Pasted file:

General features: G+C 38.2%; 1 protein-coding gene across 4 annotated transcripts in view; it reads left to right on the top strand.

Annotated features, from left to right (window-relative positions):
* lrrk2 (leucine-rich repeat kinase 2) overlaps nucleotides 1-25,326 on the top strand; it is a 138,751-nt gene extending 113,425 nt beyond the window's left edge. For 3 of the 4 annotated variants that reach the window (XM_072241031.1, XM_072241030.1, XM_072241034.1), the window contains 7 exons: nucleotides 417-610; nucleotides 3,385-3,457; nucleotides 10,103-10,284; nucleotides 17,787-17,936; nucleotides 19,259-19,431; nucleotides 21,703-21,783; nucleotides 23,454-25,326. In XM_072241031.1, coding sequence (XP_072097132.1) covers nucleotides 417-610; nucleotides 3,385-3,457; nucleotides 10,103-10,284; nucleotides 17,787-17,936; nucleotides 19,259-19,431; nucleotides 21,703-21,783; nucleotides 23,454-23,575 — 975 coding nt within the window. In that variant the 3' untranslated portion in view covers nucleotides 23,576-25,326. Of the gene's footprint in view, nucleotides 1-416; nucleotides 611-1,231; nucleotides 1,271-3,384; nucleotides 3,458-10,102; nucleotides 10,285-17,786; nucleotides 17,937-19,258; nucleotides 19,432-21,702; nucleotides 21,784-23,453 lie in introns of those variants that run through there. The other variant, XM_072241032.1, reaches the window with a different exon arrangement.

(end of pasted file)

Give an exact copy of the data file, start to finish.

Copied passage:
General features: G+C 38.2%; 1 protein-coding gene across 4 annotated transcripts in view; it reads left to right on the top strand.

Annotated features, from left to right (window-relative positions):
* lrrk2 (leucine-rich repeat kinase 2) overlaps nucleotides 1-25,326 on the top strand; it is a 138,751-nt gene extending 113,425 nt beyond the window's left edge. For 3 of the 4 annotated variants that reach the window (XM_072241031.1, XM_072241030.1, XM_072241034.1), the window contains 7 exons: nucleotides 417-610; nucleotides 3,385-3,457; nucleotides 10,103-10,284; nucleotides 17,787-17,936; nucleotides 19,259-19,431; nucleotides 21,703-21,783; nucleotides 23,454-25,326. In XM_072241031.1, coding sequence (XP_072097132.1) covers nucleotides 417-610; nucleotides 3,385-3,457; nucleotides 10,103-10,284; nucleotides 17,787-17,936; nucleotides 19,259-19,431; nucleotides 21,703-21,783; nucleotides 23,454-23,575 — 975 coding nt within the window. In that variant the 3' untranslated portion in view covers nucleotides 23,576-25,326. Of the gene's footprint in view, nucleotides 1-416; nucleotides 611-1,231; nucleotides 1,271-3,384; nucleotides 3,458-10,102; nucleotides 10,285-17,786; nucleotides 17,937-19,258; nucleotides 19,432-21,702; nucleotides 21,784-23,453 lie in introns of those variants that run through there. The other variant, XM_072241032.1, reaches the window with a different exon arrangement.